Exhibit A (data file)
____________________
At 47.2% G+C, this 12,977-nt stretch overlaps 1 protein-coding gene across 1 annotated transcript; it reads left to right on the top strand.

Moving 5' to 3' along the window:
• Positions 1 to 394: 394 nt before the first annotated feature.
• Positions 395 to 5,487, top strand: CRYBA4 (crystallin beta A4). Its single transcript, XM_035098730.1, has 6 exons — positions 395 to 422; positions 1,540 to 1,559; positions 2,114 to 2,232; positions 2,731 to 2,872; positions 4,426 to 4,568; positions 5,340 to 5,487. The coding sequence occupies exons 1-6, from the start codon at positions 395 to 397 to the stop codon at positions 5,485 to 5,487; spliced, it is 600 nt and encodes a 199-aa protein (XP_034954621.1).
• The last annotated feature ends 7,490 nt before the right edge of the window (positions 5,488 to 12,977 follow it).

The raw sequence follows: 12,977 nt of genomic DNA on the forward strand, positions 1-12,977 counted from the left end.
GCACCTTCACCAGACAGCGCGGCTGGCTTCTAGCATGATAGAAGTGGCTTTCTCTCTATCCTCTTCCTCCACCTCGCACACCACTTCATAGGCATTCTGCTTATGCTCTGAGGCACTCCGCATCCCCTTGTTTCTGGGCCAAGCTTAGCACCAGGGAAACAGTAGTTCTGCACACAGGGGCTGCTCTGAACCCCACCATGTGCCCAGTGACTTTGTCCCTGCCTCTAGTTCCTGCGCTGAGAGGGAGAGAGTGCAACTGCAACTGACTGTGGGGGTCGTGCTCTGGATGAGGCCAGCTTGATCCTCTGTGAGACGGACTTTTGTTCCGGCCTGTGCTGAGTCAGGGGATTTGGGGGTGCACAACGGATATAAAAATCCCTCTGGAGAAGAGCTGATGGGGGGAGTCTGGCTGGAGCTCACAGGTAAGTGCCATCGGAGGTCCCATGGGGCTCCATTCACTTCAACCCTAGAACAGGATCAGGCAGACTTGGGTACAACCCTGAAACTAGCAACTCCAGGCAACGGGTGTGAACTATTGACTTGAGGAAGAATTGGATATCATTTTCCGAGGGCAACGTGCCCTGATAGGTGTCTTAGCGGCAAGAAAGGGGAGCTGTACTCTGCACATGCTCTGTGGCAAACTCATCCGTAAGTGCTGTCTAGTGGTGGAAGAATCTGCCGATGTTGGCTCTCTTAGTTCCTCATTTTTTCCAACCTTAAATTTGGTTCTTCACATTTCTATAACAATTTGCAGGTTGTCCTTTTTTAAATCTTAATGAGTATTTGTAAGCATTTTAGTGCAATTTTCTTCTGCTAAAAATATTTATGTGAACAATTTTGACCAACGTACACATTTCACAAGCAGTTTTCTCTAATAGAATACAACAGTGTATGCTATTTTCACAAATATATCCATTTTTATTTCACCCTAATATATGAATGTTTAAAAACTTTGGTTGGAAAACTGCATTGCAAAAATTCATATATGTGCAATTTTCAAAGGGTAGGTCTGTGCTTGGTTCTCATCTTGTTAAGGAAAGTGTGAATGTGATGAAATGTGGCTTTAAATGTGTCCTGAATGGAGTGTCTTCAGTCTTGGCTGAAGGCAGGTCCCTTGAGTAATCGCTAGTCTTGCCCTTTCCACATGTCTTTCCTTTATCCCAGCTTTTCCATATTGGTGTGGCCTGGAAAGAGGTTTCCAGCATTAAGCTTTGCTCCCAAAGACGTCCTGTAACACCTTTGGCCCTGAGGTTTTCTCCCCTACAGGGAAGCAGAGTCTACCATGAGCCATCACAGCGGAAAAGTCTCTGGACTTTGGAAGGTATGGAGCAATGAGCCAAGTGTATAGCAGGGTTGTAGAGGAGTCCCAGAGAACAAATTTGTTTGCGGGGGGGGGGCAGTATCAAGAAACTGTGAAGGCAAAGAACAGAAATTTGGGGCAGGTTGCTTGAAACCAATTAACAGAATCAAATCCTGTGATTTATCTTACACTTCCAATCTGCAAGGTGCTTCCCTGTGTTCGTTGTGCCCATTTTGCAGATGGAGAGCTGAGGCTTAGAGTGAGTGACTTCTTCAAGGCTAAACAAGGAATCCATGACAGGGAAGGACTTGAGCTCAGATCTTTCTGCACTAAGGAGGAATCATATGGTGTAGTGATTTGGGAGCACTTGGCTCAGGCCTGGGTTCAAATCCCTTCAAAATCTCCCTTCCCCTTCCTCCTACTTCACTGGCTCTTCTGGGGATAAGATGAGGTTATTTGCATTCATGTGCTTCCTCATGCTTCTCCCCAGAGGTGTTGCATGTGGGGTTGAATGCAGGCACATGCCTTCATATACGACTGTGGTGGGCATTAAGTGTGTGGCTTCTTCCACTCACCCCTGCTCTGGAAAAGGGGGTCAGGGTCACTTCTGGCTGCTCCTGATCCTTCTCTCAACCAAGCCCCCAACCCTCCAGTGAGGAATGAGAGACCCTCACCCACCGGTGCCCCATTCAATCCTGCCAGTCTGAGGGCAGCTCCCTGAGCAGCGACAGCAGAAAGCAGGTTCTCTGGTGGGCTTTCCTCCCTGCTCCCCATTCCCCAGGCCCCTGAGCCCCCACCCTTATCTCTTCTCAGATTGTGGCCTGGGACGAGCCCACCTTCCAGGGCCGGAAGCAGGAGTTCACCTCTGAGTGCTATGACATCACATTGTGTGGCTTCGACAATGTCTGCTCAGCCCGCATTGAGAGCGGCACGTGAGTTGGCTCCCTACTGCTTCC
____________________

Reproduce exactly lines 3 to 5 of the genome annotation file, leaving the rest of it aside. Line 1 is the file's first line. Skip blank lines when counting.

• Positions 1 to 394: 394 nt before the first annotated feature.
• Positions 395 to 5,487, top strand: CRYBA4 (crystallin beta A4). Its single transcript, XM_035098730.1, has 6 exons — positions 395 to 422; positions 1,540 to 1,559; positions 2,114 to 2,232; positions 2,731 to 2,872; positions 4,426 to 4,568; positions 5,340 to 5,487. The coding sequence occupies exons 1-6, from the start codon at positions 395 to 397 to the stop codon at positions 5,485 to 5,487; spliced, it is 600 nt and encodes a 199-aa protein (XP_034954621.1).
• The last annotated feature ends 7,490 nt before the right edge of the window (positions 5,488 to 12,977 follow it).